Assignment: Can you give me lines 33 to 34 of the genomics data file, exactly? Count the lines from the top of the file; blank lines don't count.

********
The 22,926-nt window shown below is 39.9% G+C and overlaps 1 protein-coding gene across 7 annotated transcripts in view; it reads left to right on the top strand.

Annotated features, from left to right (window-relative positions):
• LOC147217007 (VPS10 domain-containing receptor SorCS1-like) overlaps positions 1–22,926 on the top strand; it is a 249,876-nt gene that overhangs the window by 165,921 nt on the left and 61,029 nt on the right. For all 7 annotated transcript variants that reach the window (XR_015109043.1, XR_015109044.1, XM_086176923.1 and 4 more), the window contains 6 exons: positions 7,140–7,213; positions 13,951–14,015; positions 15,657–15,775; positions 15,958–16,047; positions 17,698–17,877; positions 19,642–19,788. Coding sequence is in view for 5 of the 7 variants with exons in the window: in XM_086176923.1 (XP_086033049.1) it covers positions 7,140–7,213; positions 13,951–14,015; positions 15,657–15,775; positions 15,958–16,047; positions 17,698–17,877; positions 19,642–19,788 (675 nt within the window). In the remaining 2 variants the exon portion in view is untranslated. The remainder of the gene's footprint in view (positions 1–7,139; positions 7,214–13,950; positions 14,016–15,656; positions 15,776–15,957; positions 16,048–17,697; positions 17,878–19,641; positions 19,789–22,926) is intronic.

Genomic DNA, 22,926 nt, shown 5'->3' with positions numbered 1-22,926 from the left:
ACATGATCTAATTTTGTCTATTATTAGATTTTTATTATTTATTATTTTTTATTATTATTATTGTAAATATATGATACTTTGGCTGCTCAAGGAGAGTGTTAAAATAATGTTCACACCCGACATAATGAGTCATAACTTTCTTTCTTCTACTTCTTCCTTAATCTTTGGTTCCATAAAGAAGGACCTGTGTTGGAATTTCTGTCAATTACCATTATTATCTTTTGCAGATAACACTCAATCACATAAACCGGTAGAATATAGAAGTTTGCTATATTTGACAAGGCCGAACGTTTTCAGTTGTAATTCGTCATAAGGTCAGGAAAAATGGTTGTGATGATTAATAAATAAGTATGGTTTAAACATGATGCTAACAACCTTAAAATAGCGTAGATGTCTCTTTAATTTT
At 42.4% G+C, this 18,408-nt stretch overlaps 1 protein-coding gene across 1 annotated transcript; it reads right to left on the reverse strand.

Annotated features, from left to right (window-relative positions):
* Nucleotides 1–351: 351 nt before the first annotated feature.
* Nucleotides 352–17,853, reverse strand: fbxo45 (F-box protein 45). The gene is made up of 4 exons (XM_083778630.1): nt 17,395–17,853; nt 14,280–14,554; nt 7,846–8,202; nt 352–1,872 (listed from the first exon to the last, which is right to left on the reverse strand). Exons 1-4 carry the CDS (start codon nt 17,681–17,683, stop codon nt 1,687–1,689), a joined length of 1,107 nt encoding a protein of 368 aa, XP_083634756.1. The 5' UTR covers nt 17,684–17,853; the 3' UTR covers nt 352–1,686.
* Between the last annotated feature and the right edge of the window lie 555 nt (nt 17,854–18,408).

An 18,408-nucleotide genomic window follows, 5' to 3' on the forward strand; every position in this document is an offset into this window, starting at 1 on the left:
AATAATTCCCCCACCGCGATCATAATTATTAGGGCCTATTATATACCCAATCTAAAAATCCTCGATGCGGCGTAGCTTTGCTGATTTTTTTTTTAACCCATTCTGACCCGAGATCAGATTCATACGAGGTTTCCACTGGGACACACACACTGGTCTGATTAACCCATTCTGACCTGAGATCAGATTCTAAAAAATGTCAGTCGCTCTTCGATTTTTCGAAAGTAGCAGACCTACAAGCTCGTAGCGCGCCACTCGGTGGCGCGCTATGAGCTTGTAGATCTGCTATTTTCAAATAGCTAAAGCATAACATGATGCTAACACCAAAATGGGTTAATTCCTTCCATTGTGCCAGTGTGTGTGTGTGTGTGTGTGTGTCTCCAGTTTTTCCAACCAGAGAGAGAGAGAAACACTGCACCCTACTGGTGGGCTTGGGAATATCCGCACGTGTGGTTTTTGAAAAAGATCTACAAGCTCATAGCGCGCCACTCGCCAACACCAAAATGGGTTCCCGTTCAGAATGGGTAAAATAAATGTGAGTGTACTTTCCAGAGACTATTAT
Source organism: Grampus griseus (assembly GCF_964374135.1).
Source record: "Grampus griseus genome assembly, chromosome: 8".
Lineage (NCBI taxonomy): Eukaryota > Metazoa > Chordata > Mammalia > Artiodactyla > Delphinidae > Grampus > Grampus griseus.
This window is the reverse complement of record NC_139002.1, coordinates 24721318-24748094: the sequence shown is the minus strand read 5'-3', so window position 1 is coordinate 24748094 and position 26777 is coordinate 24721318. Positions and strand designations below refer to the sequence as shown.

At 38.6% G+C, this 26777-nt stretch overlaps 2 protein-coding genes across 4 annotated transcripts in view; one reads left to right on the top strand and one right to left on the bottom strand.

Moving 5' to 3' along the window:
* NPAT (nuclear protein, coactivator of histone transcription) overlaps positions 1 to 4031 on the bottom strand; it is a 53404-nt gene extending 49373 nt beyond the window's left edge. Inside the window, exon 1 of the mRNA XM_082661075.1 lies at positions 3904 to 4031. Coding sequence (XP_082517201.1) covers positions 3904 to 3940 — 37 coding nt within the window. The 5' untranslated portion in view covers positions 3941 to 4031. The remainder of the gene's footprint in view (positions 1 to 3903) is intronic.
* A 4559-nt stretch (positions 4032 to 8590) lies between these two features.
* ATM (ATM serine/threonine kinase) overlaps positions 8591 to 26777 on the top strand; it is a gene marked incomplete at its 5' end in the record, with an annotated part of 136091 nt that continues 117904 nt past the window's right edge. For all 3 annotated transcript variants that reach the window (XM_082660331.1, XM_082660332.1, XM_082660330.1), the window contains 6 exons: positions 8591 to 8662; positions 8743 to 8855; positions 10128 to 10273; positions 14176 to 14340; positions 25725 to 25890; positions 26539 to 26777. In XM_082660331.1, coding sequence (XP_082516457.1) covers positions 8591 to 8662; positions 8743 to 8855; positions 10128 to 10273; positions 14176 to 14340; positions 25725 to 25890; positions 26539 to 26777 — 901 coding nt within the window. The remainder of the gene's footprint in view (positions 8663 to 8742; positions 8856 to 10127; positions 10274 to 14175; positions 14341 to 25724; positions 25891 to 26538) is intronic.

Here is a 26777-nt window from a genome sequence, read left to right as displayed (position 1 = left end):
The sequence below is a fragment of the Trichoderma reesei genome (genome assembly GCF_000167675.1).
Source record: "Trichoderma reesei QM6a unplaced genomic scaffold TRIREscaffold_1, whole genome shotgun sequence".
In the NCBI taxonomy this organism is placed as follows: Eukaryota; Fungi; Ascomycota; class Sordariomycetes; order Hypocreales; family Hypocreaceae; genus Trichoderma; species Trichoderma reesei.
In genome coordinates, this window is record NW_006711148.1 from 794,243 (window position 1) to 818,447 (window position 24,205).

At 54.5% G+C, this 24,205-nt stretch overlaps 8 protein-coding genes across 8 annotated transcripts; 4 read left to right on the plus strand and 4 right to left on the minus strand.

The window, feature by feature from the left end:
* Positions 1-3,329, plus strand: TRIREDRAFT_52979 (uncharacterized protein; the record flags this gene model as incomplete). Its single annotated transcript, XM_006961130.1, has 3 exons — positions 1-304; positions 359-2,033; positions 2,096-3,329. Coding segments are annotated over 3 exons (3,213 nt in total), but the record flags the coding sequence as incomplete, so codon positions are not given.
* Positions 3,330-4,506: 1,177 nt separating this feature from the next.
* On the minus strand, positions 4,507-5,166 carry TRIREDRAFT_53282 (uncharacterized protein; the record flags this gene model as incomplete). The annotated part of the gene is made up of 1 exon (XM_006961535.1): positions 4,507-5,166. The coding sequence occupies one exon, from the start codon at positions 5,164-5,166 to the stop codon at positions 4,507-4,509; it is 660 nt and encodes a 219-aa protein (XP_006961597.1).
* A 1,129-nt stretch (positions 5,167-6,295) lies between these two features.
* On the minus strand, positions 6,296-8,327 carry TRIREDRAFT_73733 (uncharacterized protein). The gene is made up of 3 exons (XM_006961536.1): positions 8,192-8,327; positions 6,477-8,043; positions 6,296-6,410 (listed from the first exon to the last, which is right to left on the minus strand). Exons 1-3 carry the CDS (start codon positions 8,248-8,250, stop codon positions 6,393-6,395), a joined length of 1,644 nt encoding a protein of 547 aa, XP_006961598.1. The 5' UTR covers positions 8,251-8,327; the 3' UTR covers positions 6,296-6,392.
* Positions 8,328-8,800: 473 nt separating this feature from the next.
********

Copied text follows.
* On the minus strand, positions 6,296-8,327 carry TRIREDRAFT_73733 (uncharacterized protein). The gene is made up of 3 exons (XM_006961536.1): positions 8,192-8,327; positions 6,477-8,043; positions 6,296-6,410 (listed from the first exon to the last, which is right to left on the minus strand). Exons 1-3 carry the CDS (start codon positions 8,248-8,250, stop codon positions 6,393-6,395), a joined length of 1,644 nt encoding a protein of 547 aa, XP_006961598.1. The 5' UTR covers positions 8,251-8,327; the 3' UTR covers positions 6,296-6,392.
* Positions 8,328-8,800: 473 nt separating this feature from the next.